Lenny Cooke & Wrong Cops
Leon casino, You needn’t look any further than the Alamo Drafthouse Vintage Park for a couple of new films that are below the radar of awards season. Too often a lot of media gets diverted to talking about the same five or six films when in reality there’s a dozen unknown titles opening in the next few weeks.
Wrong Cops offers up an absurd police comedy as seen through the eyes of Quentin Dupieux. When he’s working with inanimate objects like in Rubber (about a killer tire) or normal concepts played for weirdness as in Wrong (about a search for a lost dog) Dupieux can carry the ball all the way down the court for the score. Unfortunately Wrong Cops is full of fouls and errors.
The conceit of Wrong Cops has a group of L.A. cops acting badly. Not referring to their thespian skills but to their own amoral behavior. Holding their revolvers on civilians and forcing them to disrobe; or, investigating a possible murder and just laughing and ignoring the body. You get the idea. You may recognize a couple of the actors like Eric Wareheim (of Tim & Eric infamy) or Marilyn Manson, and there are even a couple of stunt cameos like Eric Roberts and Ray Wise. Wrong Cops is just a wrong move for Dupieux.
Lenny Cooke is a fascinating documentary that explores the pressure and the rewards of being considered as a first-round contender for the NBA. The doc takes place between 2001 and 2003. Cooke may possibly be the highest rated high school basketball player at that time and his chance of being drafted by a major basketball team is all but assured.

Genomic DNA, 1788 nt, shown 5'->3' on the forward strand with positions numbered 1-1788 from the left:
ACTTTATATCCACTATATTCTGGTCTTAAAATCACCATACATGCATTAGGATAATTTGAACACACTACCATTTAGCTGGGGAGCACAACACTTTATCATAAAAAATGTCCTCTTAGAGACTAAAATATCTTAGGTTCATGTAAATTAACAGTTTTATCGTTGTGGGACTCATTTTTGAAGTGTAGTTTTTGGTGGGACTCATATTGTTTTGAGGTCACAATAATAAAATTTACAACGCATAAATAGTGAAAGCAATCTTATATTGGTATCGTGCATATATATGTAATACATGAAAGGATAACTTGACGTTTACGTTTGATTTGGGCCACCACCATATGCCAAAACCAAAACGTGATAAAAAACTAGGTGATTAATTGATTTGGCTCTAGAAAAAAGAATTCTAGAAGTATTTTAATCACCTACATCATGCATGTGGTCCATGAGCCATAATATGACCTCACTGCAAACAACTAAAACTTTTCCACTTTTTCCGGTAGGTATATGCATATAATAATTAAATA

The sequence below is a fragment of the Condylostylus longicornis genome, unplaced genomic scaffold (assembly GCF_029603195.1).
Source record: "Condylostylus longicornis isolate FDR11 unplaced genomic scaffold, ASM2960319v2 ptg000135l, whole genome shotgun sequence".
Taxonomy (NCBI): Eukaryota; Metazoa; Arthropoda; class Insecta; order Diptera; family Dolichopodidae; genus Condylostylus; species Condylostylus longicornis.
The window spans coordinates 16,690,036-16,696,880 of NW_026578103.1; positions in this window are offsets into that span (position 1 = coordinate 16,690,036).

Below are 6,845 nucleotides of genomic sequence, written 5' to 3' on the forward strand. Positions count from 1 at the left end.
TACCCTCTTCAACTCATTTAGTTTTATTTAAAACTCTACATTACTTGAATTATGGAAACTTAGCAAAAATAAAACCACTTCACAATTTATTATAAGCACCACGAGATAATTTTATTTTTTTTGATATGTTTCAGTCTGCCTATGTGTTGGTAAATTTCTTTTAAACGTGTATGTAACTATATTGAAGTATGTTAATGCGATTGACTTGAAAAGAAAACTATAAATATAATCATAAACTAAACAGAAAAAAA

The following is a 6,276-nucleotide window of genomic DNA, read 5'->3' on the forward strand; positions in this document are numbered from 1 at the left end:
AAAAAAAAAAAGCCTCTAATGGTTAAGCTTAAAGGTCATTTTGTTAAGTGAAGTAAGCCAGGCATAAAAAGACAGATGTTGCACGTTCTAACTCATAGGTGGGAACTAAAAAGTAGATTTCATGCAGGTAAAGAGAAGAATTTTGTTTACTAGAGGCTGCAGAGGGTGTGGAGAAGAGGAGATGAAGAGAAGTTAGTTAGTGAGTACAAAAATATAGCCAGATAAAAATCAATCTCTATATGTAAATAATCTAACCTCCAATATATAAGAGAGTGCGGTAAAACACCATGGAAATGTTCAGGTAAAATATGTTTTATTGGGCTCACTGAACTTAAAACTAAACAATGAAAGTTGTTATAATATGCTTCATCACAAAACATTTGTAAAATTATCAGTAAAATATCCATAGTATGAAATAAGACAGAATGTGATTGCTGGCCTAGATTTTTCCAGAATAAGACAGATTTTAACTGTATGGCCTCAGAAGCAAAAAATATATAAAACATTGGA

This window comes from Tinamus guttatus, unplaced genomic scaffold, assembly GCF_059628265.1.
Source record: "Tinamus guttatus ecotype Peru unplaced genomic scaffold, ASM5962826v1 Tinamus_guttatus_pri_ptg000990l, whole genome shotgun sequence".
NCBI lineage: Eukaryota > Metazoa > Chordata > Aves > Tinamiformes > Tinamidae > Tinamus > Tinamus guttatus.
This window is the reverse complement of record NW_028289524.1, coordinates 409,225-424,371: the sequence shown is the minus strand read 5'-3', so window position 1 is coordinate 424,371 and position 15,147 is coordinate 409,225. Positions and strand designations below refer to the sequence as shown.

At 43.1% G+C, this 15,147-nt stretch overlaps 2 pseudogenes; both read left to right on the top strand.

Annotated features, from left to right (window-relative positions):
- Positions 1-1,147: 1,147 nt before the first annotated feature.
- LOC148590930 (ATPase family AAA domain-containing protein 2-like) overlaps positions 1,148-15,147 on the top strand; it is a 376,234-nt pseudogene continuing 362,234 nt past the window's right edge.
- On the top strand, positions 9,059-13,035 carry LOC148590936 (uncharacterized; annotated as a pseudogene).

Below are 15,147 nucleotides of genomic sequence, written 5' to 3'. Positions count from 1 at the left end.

There’s a gritty realism to the camerawork, some of it low-fi video of the time. There’s also a bold look at Cooke’s inner life, hanging out with his pals, or even questioning his ability to match the athletic standards of his life’s goal. One segment shows a group of teenage basketball contenders listening to a motivational speaker explain how little a million dollars actually buys for a professional league player. The talk, filled with the dollar amount of expensive cars and agent’s fees and entertainment taxes, is riveting. Ultimately Cooke must choose between going to college or becoming eligible to be drafted straight out of high school. The ending is a revelation both in terms of what actually happens and in how persnickety pro sports can be. Lenny Cooke the person seems to be gobbled up and spit back out by the sport that is his passion.
Both films are playing exclusively at the Vintage Park cinema this week: Wrong Cops nightly, and Lenny Cooke on Tuesday night (January 7) at 7:30.
- Michael Bergeron